What a Second Round of Stimulus Checks Could Mean for the Economy

Late Monday night, Congress passed a $900 billion package aimed at providing financial relief to the people and businesses hit hardest by the COVID-19 pandemic and give a shot in the arm to the U.S. economy.

The new deal includes direct payments of $600 to adults earning up to $75,000 a year, half the amount in the $2.2 trillion CARES Act, and extends federal unemployment assistance until mid-March, but cuts the amount from $600 to $300 per week. It also provides an additional $284 billion in aid targeted to help small businesses.

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“None of us think any of this legislation is perfect, but a big bipartisan majority of us recognize the incredible amount of good it will do when we send it to the president’s desk,” said Senate Majority Leader Mitch McConnell (R-Kentucky) in expressing his support for the aid package on the Senate floor.

But not everyone was happy with the plan. While some Democrats criticized the bill for not doing enough, in a speech that has since gone viral, Sen. Rand Paul (R-Kentucky) denounced Republicans who supported the bill.

“To so-called conservatives who are quick to identify the socialism of Democrats, if you vote for this spending monstrosity you are no better,” Paul said. “When you vote to pass out free money you lose your soul and you abandon forever any semblance of moral or fiscal integrity. The next time you see Republicans in high moral dudgeon claiming and complaining about spending of Democrats and socialism, remind them, remind them, if they supported this monstrous bill then really the difference between the parties is less Adam Smith vs. Marx and more Marx vs. Engels.”

According to Benjamin Jones, an economics professor at Northwestern University’s Kellogg School of Management and a senior economist for the White House Council of Economic Advisers during the Obama administration, whether the aid package proves to be enough will depend on how rapidly coronavirus vaccinations are rolled out.

“Fundamentally, the economic solution is the vaccine. This whole, nearly trillion-dollar stimulus program is a Band-Aid on the symptoms. Really, the most important thing — and this bill includes funding for it — is that the federal government accelerate as fast as possible the production and distribution of the vaccine,” Jones said. “I think it is going to provide a lot of help. Whether it is enough really depends on how long the economic crisis continues. If we are in a situation where people are vaccinated substantially in the spring, and this (relief package) I would say sees us through to March, it may well be well timed in the sense that it’s ending as the economy is really getting more of an organic boost as people get vaccines.”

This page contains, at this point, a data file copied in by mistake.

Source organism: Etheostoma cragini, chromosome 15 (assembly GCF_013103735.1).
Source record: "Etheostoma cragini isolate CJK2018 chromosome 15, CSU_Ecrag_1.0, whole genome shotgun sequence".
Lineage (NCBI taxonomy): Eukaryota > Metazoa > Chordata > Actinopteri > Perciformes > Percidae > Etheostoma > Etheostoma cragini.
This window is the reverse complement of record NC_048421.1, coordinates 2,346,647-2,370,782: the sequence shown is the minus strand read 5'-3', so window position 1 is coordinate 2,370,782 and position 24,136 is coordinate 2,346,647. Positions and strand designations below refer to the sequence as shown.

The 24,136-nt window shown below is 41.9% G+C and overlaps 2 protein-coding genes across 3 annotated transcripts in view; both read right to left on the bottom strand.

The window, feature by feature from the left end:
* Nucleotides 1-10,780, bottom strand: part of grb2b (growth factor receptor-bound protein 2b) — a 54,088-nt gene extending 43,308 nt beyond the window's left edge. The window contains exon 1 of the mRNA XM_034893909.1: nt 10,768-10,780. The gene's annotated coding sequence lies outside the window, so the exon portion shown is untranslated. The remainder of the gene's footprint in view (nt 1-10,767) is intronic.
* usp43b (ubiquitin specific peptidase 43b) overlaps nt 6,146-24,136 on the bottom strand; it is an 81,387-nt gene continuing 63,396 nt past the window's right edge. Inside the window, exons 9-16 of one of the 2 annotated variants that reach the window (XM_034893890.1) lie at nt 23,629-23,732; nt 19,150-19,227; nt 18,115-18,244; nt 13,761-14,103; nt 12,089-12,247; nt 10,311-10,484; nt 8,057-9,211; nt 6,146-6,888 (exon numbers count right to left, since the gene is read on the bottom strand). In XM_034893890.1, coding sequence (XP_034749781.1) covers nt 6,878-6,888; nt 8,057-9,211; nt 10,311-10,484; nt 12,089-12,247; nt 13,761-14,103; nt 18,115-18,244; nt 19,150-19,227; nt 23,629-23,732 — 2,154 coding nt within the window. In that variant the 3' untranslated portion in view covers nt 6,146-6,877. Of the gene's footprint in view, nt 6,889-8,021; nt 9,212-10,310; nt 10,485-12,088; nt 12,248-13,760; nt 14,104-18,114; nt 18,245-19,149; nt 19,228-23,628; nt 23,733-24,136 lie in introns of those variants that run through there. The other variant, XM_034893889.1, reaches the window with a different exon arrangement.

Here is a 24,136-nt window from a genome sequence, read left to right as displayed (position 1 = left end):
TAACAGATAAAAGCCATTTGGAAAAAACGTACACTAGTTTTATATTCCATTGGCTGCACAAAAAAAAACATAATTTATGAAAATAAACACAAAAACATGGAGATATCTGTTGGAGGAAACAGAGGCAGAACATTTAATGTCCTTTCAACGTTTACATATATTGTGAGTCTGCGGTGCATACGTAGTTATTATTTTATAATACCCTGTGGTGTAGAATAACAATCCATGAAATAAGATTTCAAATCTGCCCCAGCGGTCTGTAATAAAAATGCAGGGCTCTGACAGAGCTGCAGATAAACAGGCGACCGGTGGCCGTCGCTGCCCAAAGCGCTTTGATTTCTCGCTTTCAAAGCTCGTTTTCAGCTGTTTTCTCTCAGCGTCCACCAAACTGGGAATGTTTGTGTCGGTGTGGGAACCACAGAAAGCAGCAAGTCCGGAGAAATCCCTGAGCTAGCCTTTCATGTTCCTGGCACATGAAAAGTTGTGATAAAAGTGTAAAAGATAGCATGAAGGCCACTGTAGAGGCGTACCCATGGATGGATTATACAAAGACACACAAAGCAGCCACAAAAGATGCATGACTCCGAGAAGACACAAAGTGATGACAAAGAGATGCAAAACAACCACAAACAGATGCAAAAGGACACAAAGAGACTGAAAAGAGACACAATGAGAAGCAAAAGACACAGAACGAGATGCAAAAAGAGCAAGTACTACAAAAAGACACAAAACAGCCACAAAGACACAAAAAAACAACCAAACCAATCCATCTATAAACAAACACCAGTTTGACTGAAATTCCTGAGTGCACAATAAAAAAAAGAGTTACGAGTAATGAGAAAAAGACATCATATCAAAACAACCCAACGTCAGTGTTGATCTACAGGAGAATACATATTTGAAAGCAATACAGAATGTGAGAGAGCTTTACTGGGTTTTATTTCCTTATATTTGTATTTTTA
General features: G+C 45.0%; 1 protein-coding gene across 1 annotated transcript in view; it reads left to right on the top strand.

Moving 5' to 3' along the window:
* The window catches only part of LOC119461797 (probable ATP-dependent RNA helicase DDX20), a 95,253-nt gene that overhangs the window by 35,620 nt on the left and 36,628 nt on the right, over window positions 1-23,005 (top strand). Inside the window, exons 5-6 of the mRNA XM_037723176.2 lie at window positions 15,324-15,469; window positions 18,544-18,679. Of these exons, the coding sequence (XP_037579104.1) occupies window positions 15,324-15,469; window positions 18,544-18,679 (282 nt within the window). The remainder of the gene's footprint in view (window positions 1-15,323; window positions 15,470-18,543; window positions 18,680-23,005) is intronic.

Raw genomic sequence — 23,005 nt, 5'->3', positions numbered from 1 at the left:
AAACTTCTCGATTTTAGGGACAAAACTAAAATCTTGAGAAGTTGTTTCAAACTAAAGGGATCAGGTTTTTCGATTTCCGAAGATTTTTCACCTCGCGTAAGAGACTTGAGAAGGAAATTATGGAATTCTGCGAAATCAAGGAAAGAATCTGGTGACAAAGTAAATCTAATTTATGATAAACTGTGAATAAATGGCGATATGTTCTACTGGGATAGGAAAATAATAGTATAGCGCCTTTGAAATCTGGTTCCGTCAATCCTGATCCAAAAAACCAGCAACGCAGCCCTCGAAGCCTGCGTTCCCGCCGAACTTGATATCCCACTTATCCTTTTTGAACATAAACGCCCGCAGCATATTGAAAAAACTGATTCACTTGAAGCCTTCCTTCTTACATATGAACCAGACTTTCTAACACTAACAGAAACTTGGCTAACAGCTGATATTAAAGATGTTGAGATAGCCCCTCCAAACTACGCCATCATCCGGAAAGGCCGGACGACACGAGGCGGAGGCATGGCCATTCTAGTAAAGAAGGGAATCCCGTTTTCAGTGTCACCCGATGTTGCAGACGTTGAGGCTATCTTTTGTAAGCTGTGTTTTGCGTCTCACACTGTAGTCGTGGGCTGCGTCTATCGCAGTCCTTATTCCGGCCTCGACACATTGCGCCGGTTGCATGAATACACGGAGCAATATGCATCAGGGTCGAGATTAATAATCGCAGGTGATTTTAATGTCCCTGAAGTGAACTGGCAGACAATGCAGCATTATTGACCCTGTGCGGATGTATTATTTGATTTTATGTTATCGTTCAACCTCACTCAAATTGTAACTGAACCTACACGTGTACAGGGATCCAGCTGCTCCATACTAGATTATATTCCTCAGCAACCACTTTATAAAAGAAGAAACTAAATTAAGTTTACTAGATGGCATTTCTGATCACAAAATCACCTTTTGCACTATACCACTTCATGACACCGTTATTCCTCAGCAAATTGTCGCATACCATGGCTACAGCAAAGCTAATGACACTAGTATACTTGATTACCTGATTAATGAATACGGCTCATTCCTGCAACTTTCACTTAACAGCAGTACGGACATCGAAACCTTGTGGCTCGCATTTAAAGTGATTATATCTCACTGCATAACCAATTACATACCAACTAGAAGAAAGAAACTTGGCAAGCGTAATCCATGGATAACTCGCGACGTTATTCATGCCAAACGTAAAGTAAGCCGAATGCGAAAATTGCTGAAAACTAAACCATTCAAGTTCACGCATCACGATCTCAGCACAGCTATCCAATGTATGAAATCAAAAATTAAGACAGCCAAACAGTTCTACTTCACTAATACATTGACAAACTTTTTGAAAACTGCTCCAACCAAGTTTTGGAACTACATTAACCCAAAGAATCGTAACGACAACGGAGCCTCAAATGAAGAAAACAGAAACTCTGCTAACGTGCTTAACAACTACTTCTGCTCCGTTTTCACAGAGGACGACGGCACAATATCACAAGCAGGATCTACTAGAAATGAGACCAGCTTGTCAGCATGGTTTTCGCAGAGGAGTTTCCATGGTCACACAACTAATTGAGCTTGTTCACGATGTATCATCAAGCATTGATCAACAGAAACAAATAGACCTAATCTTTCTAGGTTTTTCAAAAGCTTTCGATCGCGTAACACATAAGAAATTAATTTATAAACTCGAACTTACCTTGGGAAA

But Rachel Greszler, a research fellow in economics, budget and entitlements at the Heritage Foundation, a conservative think tank based in Washington, D.C., is concerned that the new aid package is not targeted enough, and provides taxpayer assistance to many people who don’t really need it.

“I think it’s more than needs to be spent in order to provide the targeted health impacts we want to see in terms of vaccine procurement and distribution … and I think the economic part of it really needs to be more targeted in terms of the stimulus checks going to 93% of Americans who still have jobs,” Greszler said. “A smaller package could have done just as much good and also not added this additional burden to future taxpayers and younger generations.”

Greszler said “the targeted support needs to be on the unemployment side” and that sending checks to Americans who still have jobs does not make sense. She noted that Americans saved $1.3 trillion more this year than they did in 2019 and they also paid off credit card debt at a record rate. 

“These are all great things, but it is not a reason to increase the (federal government’s) debt further,” Greszler said.

In terms of help for small businesses, Jones said there are a few changes to the Payroll Protection Program (PPP) which expired in the summer. The maximum amount a business can borrow is now $2 million, down from $10 million in the spring, and some funds are tied to local community banks that do more lending to minority and rural borrowers. But despite criticism that many small businesses with genuine need missed out on the first round of PPP loans, Jones said he still expects banks that are the conduits to distribute the aid to favor longtime, well-connected clients.

“At the end of the day you are pushing all this money through banks. Banks have preexisting relationships, and not surprisingly the banks are going to take the calls most readily from their more established customers,” Jones said. “So I think there is a certain inevitability in doing it this way that you are going to privilege the well connected.”

Given the coronavirus relief package is wrapped into a 5,600-page bill — reportedly the longest bill in congressional history — that also funds the government, and which no member of Congress has had time to read, Greszler expects some nasty surprises ahead.

“I think that definitely over the coming weeks and months we are going to be finding out things that crept into the package that really shouldn’t have,” Greszler said. “This really should have been done with a more deliberate process and lawmakers deserve the chance to know what’s in a package before they vote on it.”

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